After Superman Reborn, here’s Lana Lang Reborn – the super-powers she recently gained were killing her but at the start of this issue, she’s healthy once more. Spat out of the Kryptonian warsuit that was keeping her alive, covered in cosmic-amniotic fluid, she’s a little dazed.
As she regains her composure, Superman’s all-purpose robot, Kelex, has some news for Lana.
In Metropolis, meanwhile, Special Crimes Unit chief Maggie Sawyer is trying to get new recruit Atomic Skull in line.
The former convict has been released into Maggie’s hands after helping save Metropolis from the criminal convolutions of Lena Luthor. He’s keen to help recapture escaped super-baddies, but overstepping his authority. He means well.
A few days later, Lana is back at the family farm in Smallville. She’s miserable at the loss of her powers, tying to clear her head with some fresh air and hard work. Boyfriend John Henry Irons – the superhero known as Steel – is as supportive as you could wish for.
And Lana is a total cow.
Rather than pack his bags and leave Lana to wallow in her misdirected anger and pointless self-pity, John calls Superman in, hoping her oldest friend can somehow help.
How she knows he wants her to be a hero, I have no idea. Anyway, Superman takes her back to Metropolis, just in time for an emergency.
Minor league super-scumbag Remnant doesn’t prove much of a threat to a Superman/Atomic Skull team-up, but he does provide Lana with a chance to be a hero without powers. The moment, and the discovery that her stint as Superwoman inspired people, cheers Lana up.
And not before time! She’s spent issues whining and bitching, and she loses her powers and still isn’t happy. I had hoped new writer K Perkins – who did great work on Supergirl – would ignore Phil Jimenez’s characterisation of Lana as super-stressed to the extent of meanness. But here she is once more, snubbing Lois’s phone calls, rejecting the supper Natasha’s sweated over in a bid to make her feel better and yelling at John Henry.
That’s Perkins being professional, respecting the previous storyline. It’s commendable… but is it the best idea? Lana became mostly unlikeable throughout this book’s too-long opening story, and the sooner she gets back to the spunky, fun character she was a couple of years back, in Action Comics, the better. The Superman Reborn universal reset would have allowed that easily, the whole opening arc could have been wiped out and Lana given powers in some new manner… heck, how many different ways has Guy Gardner found to be a hero?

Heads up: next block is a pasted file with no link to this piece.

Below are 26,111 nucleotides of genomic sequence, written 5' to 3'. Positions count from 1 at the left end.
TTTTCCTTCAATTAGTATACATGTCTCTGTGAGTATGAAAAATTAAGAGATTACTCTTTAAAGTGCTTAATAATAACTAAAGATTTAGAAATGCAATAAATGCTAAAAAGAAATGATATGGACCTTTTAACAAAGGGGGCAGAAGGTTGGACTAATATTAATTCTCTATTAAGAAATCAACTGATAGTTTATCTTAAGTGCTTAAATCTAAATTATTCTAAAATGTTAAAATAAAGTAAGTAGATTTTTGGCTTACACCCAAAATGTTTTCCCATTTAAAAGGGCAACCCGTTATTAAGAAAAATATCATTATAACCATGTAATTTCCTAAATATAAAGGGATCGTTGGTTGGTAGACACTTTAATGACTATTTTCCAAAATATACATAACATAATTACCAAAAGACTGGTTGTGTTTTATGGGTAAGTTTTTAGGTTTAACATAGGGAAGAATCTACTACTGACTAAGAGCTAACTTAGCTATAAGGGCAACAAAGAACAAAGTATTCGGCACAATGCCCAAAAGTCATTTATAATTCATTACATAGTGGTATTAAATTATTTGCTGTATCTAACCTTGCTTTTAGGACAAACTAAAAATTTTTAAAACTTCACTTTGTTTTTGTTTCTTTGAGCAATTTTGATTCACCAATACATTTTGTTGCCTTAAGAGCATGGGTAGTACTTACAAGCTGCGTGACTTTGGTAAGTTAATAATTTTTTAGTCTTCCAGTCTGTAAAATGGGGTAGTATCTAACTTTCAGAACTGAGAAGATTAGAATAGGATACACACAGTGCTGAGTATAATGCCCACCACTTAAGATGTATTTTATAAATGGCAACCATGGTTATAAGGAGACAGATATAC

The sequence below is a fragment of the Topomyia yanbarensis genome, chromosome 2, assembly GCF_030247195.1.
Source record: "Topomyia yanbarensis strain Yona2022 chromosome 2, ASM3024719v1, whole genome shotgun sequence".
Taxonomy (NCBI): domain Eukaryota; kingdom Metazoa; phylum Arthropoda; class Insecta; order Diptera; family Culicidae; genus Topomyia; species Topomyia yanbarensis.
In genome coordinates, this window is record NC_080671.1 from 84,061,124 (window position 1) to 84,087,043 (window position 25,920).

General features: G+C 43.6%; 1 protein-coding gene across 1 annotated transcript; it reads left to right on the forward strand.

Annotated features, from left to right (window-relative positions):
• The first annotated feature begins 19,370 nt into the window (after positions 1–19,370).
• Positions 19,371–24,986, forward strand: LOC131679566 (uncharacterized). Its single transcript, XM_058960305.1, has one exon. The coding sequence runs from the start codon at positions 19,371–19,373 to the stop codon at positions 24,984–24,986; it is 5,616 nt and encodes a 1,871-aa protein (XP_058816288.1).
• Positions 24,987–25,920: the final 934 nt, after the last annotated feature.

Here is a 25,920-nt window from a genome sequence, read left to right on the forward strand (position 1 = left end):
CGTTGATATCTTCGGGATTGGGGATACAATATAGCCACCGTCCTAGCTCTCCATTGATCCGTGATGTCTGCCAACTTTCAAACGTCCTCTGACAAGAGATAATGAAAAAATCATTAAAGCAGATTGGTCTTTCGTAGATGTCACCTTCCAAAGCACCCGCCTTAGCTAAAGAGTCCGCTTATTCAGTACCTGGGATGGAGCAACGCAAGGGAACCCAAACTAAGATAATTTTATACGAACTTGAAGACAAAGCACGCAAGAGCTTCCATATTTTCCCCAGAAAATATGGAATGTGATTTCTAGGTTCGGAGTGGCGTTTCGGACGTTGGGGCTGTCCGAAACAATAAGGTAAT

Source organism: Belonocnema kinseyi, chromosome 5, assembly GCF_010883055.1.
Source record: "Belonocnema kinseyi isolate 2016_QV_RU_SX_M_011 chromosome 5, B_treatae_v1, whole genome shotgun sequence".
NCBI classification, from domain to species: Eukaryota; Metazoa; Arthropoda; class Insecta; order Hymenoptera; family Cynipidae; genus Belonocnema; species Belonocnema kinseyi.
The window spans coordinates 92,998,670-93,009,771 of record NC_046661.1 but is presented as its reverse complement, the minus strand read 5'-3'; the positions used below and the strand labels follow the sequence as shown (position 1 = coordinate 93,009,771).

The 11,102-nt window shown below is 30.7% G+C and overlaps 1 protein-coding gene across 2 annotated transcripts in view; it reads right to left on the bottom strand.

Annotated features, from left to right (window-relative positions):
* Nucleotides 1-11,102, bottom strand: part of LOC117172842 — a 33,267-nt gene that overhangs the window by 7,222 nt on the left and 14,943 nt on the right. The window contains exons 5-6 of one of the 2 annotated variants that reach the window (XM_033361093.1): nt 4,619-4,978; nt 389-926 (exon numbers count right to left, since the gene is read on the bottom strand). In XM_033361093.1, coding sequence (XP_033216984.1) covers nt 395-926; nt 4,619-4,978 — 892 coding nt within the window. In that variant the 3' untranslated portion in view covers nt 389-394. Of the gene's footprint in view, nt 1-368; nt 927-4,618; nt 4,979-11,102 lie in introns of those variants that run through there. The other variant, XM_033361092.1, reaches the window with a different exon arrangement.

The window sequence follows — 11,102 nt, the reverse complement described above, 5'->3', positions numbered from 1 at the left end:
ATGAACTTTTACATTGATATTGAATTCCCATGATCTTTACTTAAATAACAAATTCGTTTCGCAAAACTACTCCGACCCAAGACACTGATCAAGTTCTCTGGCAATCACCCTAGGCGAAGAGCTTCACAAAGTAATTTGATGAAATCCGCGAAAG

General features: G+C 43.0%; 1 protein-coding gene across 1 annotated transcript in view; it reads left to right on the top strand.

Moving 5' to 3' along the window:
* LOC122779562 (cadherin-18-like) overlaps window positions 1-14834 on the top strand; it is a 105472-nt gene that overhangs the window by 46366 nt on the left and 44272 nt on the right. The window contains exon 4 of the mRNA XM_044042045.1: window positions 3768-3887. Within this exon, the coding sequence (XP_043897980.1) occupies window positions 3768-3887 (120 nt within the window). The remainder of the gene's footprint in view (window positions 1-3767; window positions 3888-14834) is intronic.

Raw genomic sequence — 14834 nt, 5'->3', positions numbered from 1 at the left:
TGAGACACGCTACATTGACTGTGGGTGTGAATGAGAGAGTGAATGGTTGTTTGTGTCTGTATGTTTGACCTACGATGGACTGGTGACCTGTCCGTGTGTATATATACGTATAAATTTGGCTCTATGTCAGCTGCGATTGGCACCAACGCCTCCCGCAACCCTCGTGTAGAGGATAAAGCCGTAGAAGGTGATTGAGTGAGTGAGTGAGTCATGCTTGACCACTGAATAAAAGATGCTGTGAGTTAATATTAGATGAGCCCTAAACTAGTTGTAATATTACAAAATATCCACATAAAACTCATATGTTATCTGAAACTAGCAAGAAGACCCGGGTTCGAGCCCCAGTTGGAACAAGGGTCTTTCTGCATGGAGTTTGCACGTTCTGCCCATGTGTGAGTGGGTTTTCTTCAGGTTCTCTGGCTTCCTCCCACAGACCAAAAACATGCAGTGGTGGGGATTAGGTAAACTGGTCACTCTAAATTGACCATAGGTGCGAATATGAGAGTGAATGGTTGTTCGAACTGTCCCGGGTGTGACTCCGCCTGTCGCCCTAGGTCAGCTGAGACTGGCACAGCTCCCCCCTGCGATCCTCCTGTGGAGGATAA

Mind, I’d rather the whole Lana-as-Superwoman idea were dropped – like Lois, Lana has never needed powers to be awesome, and her stint in this book has actually diminished her. For the first time in my life, I don’t like the character. She needs to go back to supporting status, be given time out of the spotlight to find herself again. No more powers. Forget the comic book farm that somehow continues with no workers and only the occasional visit by the owner. Use that science editor job Phil J gave Lana and get her back to the Metropolis media world, where she’s worked so well in the past.
I’m not saying cancel this book. This is the best issue of Superwoman in many months. With a less-sprawling story and artwork as good as anything we’ve seen previously, I definitely enjoyed it. But how about a change of focus?
Keep Lana as a featured player, but bump up the roles of Steel, Natasha, teenage magician Traci 13 and Maggie. Bring in the Daily Planet staff and bar owner Bibbo and his daughter. Reintroduce Jose Delgado and Rose & the Thorn to the Superman mythos. Then change the title of the comic to World of Metropolis and show us what living in this City of Tomorrow actually means. Phil J was going this way already, but he used too many characters at once; rotating the core cast every few issues would give everyone, and their stories, room to breathe while building a bigger, brighter picture.
And for goodness sake, keep Perkins and artists Stephen Segovia and Art Thibert. I may be unsure of the direction, but I know craft and style when I see it. Perkins shows she can handle the book’s cast, and I already know she can pace a story for maximum drama, hitting the action and emotional beats with aplomb. She also gives us the best street name ever.
Inker Thibert contributed to the Superman books for years in the Nineties, and he never fails to bring a powerful vibe, while Segovia’s smart compositions and strong character work make Metropolis sizzle. A two-page sequence of Superman flying Lana over the concrete canyons is thrilling, while Lana and Clark on the farmhouse roof has a quiet poetry. Every page, coloured by HI-Fi, is a treat. Segovia and Thibert’s Steel is especially strong, I hope they get to draw him in action soon.
Billy Tan’s regular cover is amusingly gloomy, while Renato Guedes – another Supergirl veteran – produces an eyecatching variant… the face doesn’t look like Lana, but it’s great to see him back at DC, and points for the cat.
Superwoman continuing beyond Phil Jimenez’ tenure is one of life’s surprises. I’m ready for Perkins and Segovia to give me a few more.